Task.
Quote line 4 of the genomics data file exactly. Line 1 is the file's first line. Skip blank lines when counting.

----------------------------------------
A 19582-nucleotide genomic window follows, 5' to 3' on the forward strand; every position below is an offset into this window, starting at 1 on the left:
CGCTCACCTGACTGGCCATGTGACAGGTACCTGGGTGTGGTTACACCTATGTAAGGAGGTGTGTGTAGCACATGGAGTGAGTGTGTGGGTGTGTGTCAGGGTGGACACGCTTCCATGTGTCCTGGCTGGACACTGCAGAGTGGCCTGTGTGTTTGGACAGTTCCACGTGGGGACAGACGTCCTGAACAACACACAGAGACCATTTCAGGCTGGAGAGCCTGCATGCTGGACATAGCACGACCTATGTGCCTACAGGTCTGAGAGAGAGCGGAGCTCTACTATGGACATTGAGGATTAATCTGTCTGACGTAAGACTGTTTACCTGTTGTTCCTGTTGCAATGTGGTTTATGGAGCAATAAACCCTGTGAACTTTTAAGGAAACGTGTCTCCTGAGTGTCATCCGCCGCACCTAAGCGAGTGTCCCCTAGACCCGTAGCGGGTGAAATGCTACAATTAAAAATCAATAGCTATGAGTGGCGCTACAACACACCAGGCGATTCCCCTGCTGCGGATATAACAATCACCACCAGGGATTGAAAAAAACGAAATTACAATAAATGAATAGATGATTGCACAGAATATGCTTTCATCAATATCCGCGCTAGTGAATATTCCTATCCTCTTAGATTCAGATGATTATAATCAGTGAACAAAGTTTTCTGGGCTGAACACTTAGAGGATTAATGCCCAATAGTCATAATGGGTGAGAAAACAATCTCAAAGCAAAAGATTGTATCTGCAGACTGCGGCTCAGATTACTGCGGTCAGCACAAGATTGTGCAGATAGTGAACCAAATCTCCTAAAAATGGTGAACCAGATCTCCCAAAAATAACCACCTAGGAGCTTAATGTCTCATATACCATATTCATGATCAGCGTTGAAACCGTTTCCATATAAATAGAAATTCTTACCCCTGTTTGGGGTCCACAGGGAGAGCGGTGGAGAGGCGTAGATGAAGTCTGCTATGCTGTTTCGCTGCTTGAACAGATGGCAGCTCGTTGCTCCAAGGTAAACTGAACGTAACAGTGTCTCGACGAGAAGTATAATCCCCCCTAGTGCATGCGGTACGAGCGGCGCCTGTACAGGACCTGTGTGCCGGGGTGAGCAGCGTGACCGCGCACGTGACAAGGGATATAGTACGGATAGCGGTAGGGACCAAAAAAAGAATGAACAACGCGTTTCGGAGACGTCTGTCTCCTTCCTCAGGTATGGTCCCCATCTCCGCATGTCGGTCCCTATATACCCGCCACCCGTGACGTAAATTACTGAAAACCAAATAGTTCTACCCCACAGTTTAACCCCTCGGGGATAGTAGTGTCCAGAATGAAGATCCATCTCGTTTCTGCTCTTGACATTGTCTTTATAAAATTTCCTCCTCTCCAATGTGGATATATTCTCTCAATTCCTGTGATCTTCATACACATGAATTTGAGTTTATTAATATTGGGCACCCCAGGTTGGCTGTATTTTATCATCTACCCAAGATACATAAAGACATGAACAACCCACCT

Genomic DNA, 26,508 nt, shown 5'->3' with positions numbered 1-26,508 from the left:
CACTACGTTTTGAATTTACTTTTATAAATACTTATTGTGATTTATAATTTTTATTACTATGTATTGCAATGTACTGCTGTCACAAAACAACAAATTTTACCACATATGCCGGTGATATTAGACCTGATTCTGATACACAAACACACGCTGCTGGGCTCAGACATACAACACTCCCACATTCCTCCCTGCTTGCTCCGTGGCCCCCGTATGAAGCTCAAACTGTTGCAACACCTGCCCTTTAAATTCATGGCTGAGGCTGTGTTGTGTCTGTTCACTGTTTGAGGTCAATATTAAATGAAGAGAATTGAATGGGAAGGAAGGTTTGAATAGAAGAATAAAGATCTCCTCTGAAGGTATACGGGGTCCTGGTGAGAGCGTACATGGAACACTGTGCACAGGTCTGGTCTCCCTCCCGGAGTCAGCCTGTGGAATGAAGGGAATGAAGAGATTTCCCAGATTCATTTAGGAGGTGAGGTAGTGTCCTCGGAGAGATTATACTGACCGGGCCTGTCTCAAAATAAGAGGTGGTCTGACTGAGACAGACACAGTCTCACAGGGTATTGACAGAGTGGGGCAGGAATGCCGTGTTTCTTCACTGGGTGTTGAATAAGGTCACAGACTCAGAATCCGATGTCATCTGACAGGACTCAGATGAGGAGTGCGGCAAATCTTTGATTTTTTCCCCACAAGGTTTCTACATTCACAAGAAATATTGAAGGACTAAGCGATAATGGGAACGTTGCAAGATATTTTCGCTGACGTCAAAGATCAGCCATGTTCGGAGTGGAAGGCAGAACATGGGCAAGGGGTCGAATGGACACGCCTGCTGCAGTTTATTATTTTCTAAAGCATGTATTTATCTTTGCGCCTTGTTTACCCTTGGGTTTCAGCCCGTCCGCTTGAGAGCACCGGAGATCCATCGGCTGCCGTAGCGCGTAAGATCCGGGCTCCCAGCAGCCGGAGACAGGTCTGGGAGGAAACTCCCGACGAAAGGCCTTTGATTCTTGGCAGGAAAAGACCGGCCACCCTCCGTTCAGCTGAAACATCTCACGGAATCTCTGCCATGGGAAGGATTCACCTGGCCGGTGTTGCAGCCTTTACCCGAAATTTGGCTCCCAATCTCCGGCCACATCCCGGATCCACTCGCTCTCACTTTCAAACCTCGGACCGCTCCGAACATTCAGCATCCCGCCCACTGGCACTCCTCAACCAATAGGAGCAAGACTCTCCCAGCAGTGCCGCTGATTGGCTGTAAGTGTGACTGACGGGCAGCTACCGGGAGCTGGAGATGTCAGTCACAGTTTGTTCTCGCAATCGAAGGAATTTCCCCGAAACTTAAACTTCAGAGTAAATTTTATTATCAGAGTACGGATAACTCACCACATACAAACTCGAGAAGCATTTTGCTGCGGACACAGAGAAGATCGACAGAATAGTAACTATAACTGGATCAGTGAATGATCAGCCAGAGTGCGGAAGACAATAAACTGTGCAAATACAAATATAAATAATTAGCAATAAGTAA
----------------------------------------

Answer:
CACTACGTTTTGAATTTACTTTTATAAATACTTATTGTGATTTATAATTTTTATTACTATGTATTGCAATGTACTGCTGTCACAAAACAACAAATTTTACCACATATGCCGGTGATATTAGACCTGATTCTGATACACAAACACACGCTGCTGGGCTCAGACATACAACACTCCCACATTCCTCCCTGCTTGCTCCGTGGCCCCCGTATGAAGCTCAAACTGTTGCAACACCTGCCCTTTAAATTCATGGCTGAGGCTGTGTTGTGTCTGTTCACTGTTTGAGGTCAATATTAAATGAAGAGAATTGAATGGGAAGGAAGGTTTGAATAGAAGAATAAAGATCTCCTCTGAAGGTATACGGGGTCCTGGTGAGAGCGTACATGGAACACTGTGCACAGGTCTGGTCTCCCTCCCGGAGTCAGCCTGTGGAATGAAGGGAATGAAGAGATTTCCCAGATTCATTTAGGAGGTGAGGTAGTGTCCTCGGAGAGATTATACTGACCGGGCCTGTCTCAAAATAAGAGGTGGTCTGACTGAGACAGACACAGTCTCACAGGGTATTGACAGAGTGGGGCAGGAATGCCGTGTTTCTTCACTGGGTGTTGAATAAGGTCACAGACTCAGAATCCGATGTCATCTGACAGGACTCAGATGAGGAGTGCGGCAAATCTTTGATTTTTTCCCCACAAGGTTTCTACATTCACAAGAAATATTGAAGGACTAAGCGATAATGGGAACGTTGCAAGATATTTTCGCTGACGTCAAAGATCAGCCATGTTCGGAGTGGAAGGCAGAACATGGGCAAGGGGTCGAATGGACACGCCTGCTGCAGTTTATTATTTTCTAAAGCATGTATTTATCTTTGCGCCTTGTTTACCCTTGGGTTTCAGCCCGTCCGCTTGAGAGCACCGGAGATCCATCGGCTGCCGTAGCGCGTAAGATCCGGGCTCCCAGCAGCCGGAGACAGGTCTGGGAGGAAACTCCCGACGAAAGGCCTTTGATTCTTGGCAGGAAAAGACCGGCCACCCTCCGTTCAGCTGAAACATCTCACGGAATCTCTGCCATGGGAAGGATTCACCTGGCCGGTGTTGCAGCCTTTACCCGAAATTTGGCTCCCAATCTCCGGCCACATCCCGGATCCACTCGCTCTCACTTTCAAACCTCGGACCGCTCCGAACATTCAGCATCCCGCCCACTGGCACTCCTCAACCAATAGGAGCAAGACTCTCCCAGCAGTGCCGCTGATTGGCTGTAAGTGTGACTGACGGGCAGCTACCGGGAGCTGGAGATGTCAGTCACAGTTTGTTCTCGCAATCGAAGGAATTTCCCCGAAACTTAAACTTCAGAGTAAATTTTATTATCAGAGTACGGATAACTCACCACATACAAACTCGAGAAGCATTTTGCTGCGGACACAGAGAAGATCGACAGAATAGTAACTATAACTGGATCAGTGAATGATCAGCCAGAGTGCGGAAGACAATAAACTGTGCAAATACAAATATAAATAATTAGCAATAAGTAA